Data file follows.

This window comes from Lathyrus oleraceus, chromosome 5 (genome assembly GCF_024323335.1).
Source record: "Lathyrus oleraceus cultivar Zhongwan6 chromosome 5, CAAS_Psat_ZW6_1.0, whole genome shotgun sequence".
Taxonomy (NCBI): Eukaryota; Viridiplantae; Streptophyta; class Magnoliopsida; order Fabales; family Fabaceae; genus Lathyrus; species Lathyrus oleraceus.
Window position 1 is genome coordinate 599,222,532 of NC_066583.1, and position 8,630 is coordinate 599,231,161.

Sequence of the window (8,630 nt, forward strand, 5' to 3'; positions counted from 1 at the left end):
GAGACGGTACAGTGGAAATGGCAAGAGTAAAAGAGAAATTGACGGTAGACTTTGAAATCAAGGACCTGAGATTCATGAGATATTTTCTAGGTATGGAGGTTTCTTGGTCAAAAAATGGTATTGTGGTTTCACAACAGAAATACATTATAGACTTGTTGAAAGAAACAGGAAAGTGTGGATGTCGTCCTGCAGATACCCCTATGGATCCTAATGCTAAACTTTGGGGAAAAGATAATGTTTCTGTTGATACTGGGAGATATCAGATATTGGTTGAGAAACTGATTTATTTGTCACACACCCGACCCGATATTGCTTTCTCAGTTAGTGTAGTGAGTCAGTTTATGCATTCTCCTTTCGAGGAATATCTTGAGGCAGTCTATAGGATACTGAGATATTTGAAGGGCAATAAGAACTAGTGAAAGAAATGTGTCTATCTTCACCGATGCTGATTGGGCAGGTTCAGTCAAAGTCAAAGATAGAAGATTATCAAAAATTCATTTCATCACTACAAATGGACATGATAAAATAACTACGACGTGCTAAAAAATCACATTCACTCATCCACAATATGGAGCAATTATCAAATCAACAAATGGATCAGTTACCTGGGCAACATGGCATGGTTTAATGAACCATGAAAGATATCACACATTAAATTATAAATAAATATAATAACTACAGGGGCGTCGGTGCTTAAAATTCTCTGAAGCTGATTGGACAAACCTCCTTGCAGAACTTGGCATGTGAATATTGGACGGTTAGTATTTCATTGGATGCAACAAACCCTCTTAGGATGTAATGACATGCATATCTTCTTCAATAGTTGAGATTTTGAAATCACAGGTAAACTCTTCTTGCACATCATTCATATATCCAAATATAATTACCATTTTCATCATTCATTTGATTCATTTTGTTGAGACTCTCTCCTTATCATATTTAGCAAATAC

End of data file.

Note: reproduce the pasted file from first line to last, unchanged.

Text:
This window comes from Lathyrus oleraceus, chromosome 5 (genome assembly GCF_024323335.1).
Source record: "Lathyrus oleraceus cultivar Zhongwan6 chromosome 5, CAAS_Psat_ZW6_1.0, whole genome shotgun sequence".
Taxonomy (NCBI): Eukaryota; Viridiplantae; Streptophyta; class Magnoliopsida; order Fabales; family Fabaceae; genus Lathyrus; species Lathyrus oleraceus.
Window position 1 is genome coordinate 599,222,532 of NC_066583.1, and position 8,630 is coordinate 599,231,161.

Sequence of the window (8,630 nt, forward strand, 5' to 3'; positions counted from 1 at the left end):
GAGACGGTACAGTGGAAATGGCAAGAGTAAAAGAGAAATTGACGGTAGACTTTGAAATCAAGGACCTGAGATTCATGAGATATTTTCTAGGTATGGAGGTTTCTTGGTCAAAAAATGGTATTGTGGTTTCACAACAGAAATACATTATAGACTTGTTGAAAGAAACAGGAAAGTGTGGATGTCGTCCTGCAGATACCCCTATGGATCCTAATGCTAAACTTTGGGGAAAAGATAATGTTTCTGTTGATACTGGGAGATATCAGATATTGGTTGAGAAACTGATTTATTTGTCACACACCCGACCCGATATTGCTTTCTCAGTTAGTGTAGTGAGTCAGTTTATGCATTCTCCTTTCGAGGAATATCTTGAGGCAGTCTATAGGATACTGAGATATTTGAAGGGCAATAAGAACTAGTGAAAGAAATGTGTCTATCTTCACCGATGCTGATTGGGCAGGTTCAGTCAAAGTCAAAGATAGAAGATTATCAAAAATTCATTTCATCACTACAAATGGACATGATAAAATAACTACGACGTGCTAAAAAATCACATTCACTCATCCACAATATGGAGCAATTATCAAATCAACAAATGGATCAGTTACCTGGGCAACATGGCATGGTTTAATGAACCATGAAAGATATCACACATTAAATTATAAATAAATATAATAACTACAGGGGCGTCGGTGCTTAAAATTCTCTGAAGCTGATTGGACAAACCTCCTTGCAGAACTTGGCATGTGAATATTGGACGGTTAGTATTTCATTGGATGCAACAAACCCTCTTAGGATGTAATGACATGCATATCTTCTTCAATAGTTGAGATTTTGAAATCACAGGTAAACTCTTCTTGCACATCATTCATATATCCAAATATAATTACCATTTTCATCATTCATTTGATTCATTTTGTTGAGACTCTCTCCTTATCATATTTAGCAAATAC